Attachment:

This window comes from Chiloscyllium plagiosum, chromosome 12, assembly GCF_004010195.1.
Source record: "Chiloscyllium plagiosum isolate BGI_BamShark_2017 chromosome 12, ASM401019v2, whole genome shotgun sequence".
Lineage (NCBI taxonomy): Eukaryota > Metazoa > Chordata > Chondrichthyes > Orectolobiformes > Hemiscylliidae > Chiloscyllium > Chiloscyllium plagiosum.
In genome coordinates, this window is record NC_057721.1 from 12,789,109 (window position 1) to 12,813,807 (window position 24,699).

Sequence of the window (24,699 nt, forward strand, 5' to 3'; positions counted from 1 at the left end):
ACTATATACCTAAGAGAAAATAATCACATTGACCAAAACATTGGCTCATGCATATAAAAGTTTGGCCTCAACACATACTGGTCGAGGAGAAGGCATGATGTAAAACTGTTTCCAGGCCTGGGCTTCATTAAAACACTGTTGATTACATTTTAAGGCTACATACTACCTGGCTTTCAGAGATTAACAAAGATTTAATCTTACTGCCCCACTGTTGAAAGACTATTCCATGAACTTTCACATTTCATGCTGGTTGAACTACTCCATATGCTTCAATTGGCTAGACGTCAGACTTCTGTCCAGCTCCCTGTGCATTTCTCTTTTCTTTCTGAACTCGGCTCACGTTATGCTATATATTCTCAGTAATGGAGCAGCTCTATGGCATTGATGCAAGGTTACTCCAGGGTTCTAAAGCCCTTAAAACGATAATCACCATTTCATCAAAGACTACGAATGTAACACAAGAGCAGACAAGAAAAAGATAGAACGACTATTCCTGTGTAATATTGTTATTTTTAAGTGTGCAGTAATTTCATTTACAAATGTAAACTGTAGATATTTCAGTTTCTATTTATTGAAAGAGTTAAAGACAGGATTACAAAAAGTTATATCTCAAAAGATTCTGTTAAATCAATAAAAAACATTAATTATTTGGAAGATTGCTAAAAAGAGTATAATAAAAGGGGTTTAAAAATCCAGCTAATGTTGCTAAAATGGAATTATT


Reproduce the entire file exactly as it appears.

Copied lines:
This window comes from Chiloscyllium plagiosum, chromosome 12, assembly GCF_004010195.1.
Source record: "Chiloscyllium plagiosum isolate BGI_BamShark_2017 chromosome 12, ASM401019v2, whole genome shotgun sequence".
Lineage (NCBI taxonomy): Eukaryota > Metazoa > Chordata > Chondrichthyes > Orectolobiformes > Hemiscylliidae > Chiloscyllium > Chiloscyllium plagiosum.
In genome coordinates, this window is record NC_057721.1 from 12,789,109 (window position 1) to 12,813,807 (window position 24,699).

Sequence of the window (24,699 nt, forward strand, 5' to 3'; positions counted from 1 at the left end):
ACTATATACCTAAGAGAAAATAATCACATTGACCAAAACATTGGCTCATGCATATAAAAGTTTGGCCTCAACACATACTGGTCGAGGAGAAGGCATGATGTAAAACTGTTTCCAGGCCTGGGCTTCATTAAAACACTGTTGATTACATTTTAAGGCTACATACTACCTGGCTTTCAGAGATTAACAAAGATTTAATCTTACTGCCCCACTGTTGAAAGACTATTCCATGAACTTTCACATTTCATGCTGGTTGAACTACTCCATATGCTTCAATTGGCTAGACGTCAGACTTCTGTCCAGCTCCCTGTGCATTTCTCTTTTCTTTCTGAACTCGGCTCACGTTATGCTATATATTCTCAGTAATGGAGCAGCTCTATGGCATTGATGCAAGGTTACTCCAGGGTTCTAAAGCCCTTAAAACGATAATCACCATTTCATCAAAGACTACGAATGTAACACAAGAGCAGACAAGAAAAAGATAGAACGACTATTCCTGTGTAATATTGTTATTTTTAAGTGTGCAGTAATTTCATTTACAAATGTAAACTGTAGATATTTCAGTTTCTATTTATTGAAAGAGTTAAAGACAGGATTACAAAAAGTTATATCTCAAAAGATTCTGTTAAATCAATAAAAAACATTAATTATTTGGAAGATTGCTAAAAAGAGTATAATAAAAGGGGTTTAAAAATCCAGCTAATGTTGCTAAAATGGAATTATT